I don't have to explain to you that Japanese writing is crazy - you learned that in school. There are more than 20,000 kanji, but we only use about 6,000-7,000, and the average person only knows about 3,000. Each kanji has several readings, both onyomi and kunyomi, and each reading has many kanji, so the writing system doesn't really record spoken Japanese - it's almost a different language. For instance, when we read a passage aloud, we often need to add additional explanation.
In addition, we use hiragana, katakana and rōmaji because the kanji can't write okurigana, joshi, gairaigo, and even many Japanese words and names. But why do we need all three phonetic alphabets when only one would be enough? The answer is "history", but we don't still wear kimono and geta, even though those are historic, too!
It has been estimated that it takes a Japanese student two full extra years of school to learn how to write his native language, compared to students in other countries. Those are two years in which we could be learning science, or engineering, or even a foreign language, to help Japan become a great country. Instead, we are wasting our time memorizing Chinese characters!
And think how convenient it would be if we shared a script with foreigners. When we travel abroad, we could read names like Louvre, Παρθενών, Эрмитаж, الأقصر, and ताजमहल. And foreigners (and schoolchildren) could read the names of buildings and train stations all over Japan.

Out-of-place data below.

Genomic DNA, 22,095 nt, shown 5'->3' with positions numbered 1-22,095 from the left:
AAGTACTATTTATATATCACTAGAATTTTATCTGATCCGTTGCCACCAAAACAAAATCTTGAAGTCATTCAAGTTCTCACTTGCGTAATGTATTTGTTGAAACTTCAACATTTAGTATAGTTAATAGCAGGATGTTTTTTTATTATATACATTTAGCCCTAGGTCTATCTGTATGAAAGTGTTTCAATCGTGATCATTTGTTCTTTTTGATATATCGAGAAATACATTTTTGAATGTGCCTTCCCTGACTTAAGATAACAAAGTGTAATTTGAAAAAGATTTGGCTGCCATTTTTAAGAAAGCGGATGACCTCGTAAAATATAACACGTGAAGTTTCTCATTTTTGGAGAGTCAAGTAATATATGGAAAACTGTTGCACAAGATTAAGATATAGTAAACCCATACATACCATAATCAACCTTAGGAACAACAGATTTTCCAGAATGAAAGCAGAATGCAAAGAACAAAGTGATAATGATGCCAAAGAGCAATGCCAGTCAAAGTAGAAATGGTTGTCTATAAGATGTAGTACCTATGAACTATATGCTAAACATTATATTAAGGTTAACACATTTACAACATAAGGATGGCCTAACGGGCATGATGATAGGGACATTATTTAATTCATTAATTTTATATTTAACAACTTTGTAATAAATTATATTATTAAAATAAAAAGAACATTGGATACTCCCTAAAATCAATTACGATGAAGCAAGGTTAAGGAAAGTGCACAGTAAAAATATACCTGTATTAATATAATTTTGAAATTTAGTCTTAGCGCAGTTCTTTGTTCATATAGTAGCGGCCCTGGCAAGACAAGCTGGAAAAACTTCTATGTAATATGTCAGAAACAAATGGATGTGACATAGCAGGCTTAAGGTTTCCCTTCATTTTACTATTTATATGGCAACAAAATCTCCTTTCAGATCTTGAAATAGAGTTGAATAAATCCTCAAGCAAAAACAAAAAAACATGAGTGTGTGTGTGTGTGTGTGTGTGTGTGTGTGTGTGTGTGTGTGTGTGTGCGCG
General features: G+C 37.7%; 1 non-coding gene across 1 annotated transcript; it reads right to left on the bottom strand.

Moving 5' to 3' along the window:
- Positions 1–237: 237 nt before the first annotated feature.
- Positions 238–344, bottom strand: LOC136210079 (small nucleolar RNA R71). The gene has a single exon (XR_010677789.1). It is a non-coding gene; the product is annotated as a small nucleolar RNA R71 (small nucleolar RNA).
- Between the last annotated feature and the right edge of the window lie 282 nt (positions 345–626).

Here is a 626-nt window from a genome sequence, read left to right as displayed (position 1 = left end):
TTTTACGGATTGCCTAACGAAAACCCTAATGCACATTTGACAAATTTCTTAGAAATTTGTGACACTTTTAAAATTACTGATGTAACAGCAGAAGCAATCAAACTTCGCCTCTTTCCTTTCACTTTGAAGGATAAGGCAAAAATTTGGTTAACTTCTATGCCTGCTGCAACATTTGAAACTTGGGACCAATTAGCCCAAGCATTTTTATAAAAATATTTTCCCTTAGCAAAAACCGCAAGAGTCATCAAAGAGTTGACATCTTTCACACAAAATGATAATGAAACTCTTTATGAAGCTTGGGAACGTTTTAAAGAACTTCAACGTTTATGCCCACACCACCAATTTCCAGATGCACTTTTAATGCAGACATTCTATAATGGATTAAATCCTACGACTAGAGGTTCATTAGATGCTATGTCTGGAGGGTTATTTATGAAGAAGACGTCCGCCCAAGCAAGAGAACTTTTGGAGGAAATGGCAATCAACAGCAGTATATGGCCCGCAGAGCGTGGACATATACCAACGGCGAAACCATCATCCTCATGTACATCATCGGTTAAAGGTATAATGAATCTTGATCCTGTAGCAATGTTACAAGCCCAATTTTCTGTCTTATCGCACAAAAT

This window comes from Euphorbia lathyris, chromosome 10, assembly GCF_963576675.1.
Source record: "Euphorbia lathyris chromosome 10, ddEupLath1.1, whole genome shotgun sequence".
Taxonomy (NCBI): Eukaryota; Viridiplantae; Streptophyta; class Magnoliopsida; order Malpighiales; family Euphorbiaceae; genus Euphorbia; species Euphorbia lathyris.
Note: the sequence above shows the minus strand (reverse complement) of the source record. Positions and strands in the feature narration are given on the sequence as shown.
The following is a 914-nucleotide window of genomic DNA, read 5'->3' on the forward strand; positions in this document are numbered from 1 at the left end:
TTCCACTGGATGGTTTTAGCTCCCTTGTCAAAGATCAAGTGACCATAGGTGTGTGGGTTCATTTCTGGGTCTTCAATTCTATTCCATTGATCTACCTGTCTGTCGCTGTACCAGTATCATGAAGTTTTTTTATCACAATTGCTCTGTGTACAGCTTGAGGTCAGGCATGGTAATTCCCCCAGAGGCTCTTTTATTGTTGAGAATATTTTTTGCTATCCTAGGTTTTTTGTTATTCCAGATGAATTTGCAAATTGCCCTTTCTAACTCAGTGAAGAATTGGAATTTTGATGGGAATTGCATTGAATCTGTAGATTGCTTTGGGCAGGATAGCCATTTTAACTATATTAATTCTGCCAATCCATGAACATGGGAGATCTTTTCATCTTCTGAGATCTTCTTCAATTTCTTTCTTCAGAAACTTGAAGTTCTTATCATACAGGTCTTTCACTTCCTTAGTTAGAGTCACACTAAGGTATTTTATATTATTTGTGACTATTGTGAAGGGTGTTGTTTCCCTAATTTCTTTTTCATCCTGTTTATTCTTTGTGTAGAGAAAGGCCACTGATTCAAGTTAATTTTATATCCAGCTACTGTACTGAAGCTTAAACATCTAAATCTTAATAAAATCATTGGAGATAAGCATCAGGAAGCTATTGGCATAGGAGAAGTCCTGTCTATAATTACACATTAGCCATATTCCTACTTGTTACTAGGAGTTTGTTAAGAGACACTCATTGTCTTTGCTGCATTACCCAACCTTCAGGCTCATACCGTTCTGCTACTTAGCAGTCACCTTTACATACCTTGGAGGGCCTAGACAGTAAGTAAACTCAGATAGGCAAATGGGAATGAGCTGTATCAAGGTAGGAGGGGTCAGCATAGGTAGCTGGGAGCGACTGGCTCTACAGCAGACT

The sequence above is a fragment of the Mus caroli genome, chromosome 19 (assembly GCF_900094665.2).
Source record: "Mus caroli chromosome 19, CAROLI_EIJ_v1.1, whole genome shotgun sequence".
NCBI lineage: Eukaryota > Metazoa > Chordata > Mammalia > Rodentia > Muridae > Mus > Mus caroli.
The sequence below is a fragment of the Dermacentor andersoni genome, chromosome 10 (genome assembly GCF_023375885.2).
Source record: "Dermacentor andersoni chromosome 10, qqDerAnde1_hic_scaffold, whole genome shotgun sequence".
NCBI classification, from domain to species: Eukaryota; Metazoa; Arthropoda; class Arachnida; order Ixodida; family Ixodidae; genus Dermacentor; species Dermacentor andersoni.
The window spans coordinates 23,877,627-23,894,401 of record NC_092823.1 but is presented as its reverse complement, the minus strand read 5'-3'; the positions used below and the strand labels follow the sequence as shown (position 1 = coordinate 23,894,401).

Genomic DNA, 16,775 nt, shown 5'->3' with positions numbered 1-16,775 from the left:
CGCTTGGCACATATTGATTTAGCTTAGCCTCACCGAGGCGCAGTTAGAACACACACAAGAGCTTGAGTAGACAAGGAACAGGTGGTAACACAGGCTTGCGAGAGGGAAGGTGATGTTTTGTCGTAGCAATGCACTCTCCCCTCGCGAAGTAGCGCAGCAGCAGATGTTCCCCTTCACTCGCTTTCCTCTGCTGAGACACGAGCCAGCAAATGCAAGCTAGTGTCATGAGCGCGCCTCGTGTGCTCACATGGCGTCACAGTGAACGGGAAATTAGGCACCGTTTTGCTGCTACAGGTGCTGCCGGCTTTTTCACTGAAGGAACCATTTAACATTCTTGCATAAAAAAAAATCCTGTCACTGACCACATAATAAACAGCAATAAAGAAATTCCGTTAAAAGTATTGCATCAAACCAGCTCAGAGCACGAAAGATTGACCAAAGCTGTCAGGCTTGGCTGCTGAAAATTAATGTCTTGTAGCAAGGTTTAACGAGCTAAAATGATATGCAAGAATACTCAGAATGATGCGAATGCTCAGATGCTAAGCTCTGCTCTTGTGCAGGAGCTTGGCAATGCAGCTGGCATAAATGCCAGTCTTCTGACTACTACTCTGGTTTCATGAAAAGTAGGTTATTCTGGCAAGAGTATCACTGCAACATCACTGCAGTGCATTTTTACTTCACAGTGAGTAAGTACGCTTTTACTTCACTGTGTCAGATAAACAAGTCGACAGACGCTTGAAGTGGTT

People say that we need the kanji because so many Japanese words sound alike. For example, the word yōshi means
So if we don't use kanji, how will we tell these words apart? The answer is: we will tell them apart in writing the same way we tell them apart in speech, using context. Many other languages, like French for example, also have many homophones, and they still write with a phonetic script! But if using a phonetic script brings written Japanese closer to spoken Japanese, that is only a good thing.
Some people are worried that if we don't write kanji, we will lose the connection between onyomi and kunyomi, that people won't realize that the Seikan Tunnel is named from the first kanji of Aomori and Hakodate. But the same phenomenon occurs in English without kanji, where people have to know that the adjective for dogs is canine, and the adjective for seas is marine.
If we are going to write with a phonetic script, why don't we just use one of the existing kana? Two reasons: first, it doesn't help us communicate with foreigners, and second, the kana aren't actually very good at writing Japanese! Consider the word kyakkō 脚光, which would be written きゃっこう in hiragana, even though it's only two syllables (and two characters in kanji). Between chōon, dakuon, yōon and sokuon, there are too many awkward mechanisms: we deserve a better script! Even Hebon-shiki would be better than kana, but Shwa is better still.
One of the most unusual aspects of our current writing system is that it employs 4 different scripts - kanji, katakana, hiragana and romaji, each in particular contexts. But Shwa uses one gait for all of these, the Syllabary gait (which is like our kana).
Here are all the Shwa letters you need to write Japanese, called 文字 moji:
As in Hebon-shiki, the letters show the sounds as they are pronounced.
Here are some hints for the vowels, shown on the top row :
The consonants change to show their actual pronunciation :
This is a level of spelling which is closer to speech than the current Japanese writing, so it takes some getting used to. Shwa Kana
Japanese is normally written in the Syllabary gait. Here is a chart of all the Shwa kana, with low vowels :
And here is the same chart with high vowels :
In addition to these kana, Japanese text in Shwa uses moji for the mikan, the sokuon, and the chōonpu. These half-width symbols highlight the cases when a new mora is not a new syllable. Moji is also used when a word starts with a vowel.
Now that you've learned the script, why don't you try reading a sentence?
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